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Image of Eduardo G. Guevara

Eduardo G. Guevara

Senior Teaching Fellow in Spanish (Language Co-Ordinator), Faculty of Arts

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Biography

My work experience to date includes teaching Spanish in several institutions in El Salvador, Guatemala, Ireland and Britain, where I have been responsible for curriculum development, assessment, course leadership and delivery of Spanish language programmes - from ab-initio level to advanced English-Spanish translation.

In 1994, I founded and managed the Cuzcatl√°n Language School in San Salvador, which gave me the opportunity to organise and develop language and cultural programmes for North American and European aid organisations in Central America including APSO, OXFAM, and the Peace Corps.

Since my arrival in Europe in 1997, I have worked in several Irish and British universities as a lecturer in literature and Spanish language and as an External Examiner.

In 2007, I was appointed Language Coordinator for Spanish in the Department of Spanish, Portuguese and Latin American Studies, the University of Nottingham. In this capacity I have been responsible for the design and coordination of the Spanish language programme for all levels, from ab-initio to advanced Spanish. My role has also entailed pastoral care of undergraduate Spanish language students and the supervision of a few MA and PhD students.

My research interests include Latin American poetry, in particular that of the 'Generación comprometida', as both creating and responding to the political and intellectual climate in Central America in the latter half of the twentieth century. My PhD thesis posits the poetry of Ernesto Cardenal and Roque Dalton within the postcolonial problematic of Latin America, and reviews their work in the context of the history of twentieth-century Central America. It examines the construction and deconstruction of metanarratives in the poetry of the period: in the understanding and revision of historiographical models of conquest and imperialism, particularly in the light of the Cuban revolution and ideas surrounding the "New Man". It is my argument that an aesthetic of social justice informs Dalton's and Cardenal's attempts to marshal the defeats of history into an empowering vision of a revolutionary future by transforming the past into a contemporary political opportunity. This political opportunity is created by the cultural, political, religious, social and economic references used counter-hegemonically in their work, providing a political discourse that both mirrors and contributes to the elaboration and promotion of an ideological practice, key to the revolutionary struggle against the different dictatorial regimes in the region.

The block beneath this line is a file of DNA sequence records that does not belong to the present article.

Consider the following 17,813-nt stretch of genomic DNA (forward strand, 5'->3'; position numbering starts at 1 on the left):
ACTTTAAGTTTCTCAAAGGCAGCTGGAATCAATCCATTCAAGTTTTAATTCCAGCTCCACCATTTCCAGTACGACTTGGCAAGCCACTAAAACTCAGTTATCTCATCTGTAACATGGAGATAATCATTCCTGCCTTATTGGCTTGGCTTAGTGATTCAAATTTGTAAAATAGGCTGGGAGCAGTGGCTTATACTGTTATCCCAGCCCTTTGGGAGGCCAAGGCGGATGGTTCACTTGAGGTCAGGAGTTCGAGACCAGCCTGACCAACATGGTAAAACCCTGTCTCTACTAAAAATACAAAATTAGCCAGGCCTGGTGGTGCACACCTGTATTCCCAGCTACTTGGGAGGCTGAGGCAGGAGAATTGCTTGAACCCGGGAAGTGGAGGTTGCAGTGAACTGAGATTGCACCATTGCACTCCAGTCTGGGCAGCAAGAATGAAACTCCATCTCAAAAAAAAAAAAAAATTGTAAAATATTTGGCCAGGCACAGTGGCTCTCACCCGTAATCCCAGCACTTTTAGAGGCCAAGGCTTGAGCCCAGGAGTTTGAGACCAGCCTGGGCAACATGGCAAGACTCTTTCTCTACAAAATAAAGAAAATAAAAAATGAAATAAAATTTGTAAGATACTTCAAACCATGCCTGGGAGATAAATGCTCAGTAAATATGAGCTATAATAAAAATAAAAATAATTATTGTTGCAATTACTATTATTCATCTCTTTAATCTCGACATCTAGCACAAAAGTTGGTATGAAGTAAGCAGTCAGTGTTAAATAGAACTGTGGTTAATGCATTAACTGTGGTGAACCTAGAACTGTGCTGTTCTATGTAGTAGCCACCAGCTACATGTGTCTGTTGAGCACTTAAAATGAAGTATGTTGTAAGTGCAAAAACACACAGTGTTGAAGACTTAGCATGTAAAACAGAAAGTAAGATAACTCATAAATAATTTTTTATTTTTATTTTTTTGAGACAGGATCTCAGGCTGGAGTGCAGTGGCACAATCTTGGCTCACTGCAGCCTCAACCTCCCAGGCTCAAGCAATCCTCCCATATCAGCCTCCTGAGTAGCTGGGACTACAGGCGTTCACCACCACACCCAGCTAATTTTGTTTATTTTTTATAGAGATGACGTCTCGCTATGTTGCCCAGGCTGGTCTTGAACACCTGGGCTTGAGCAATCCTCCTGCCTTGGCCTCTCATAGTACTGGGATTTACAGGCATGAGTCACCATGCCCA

I am also interested in the ideas and theories behind Language Teaching Pedagogy, which I have studied and used extensively since the completion of my first degree.

I hold a Diploma in Higher Education in Second Language Teaching and Acquisition, a BA in Philology, an MA and a PhD in Hispanic Studies with a focus on Central American poetry.

I am currently working, as part of a team, on the design of a Spanish MOOC, an online Spanish course aimed at unlimited participation and open access via the web.

In collaboration with Universidad de El Salvador, I am working on a socio-linguistic study of Nahuat, a Central American indigenous language which at the turn of the XXI century had become almost extinct, having less than 200 native speakers.

School of Cultures, Languages and Area Studies

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Nottingham, NG7 2RD

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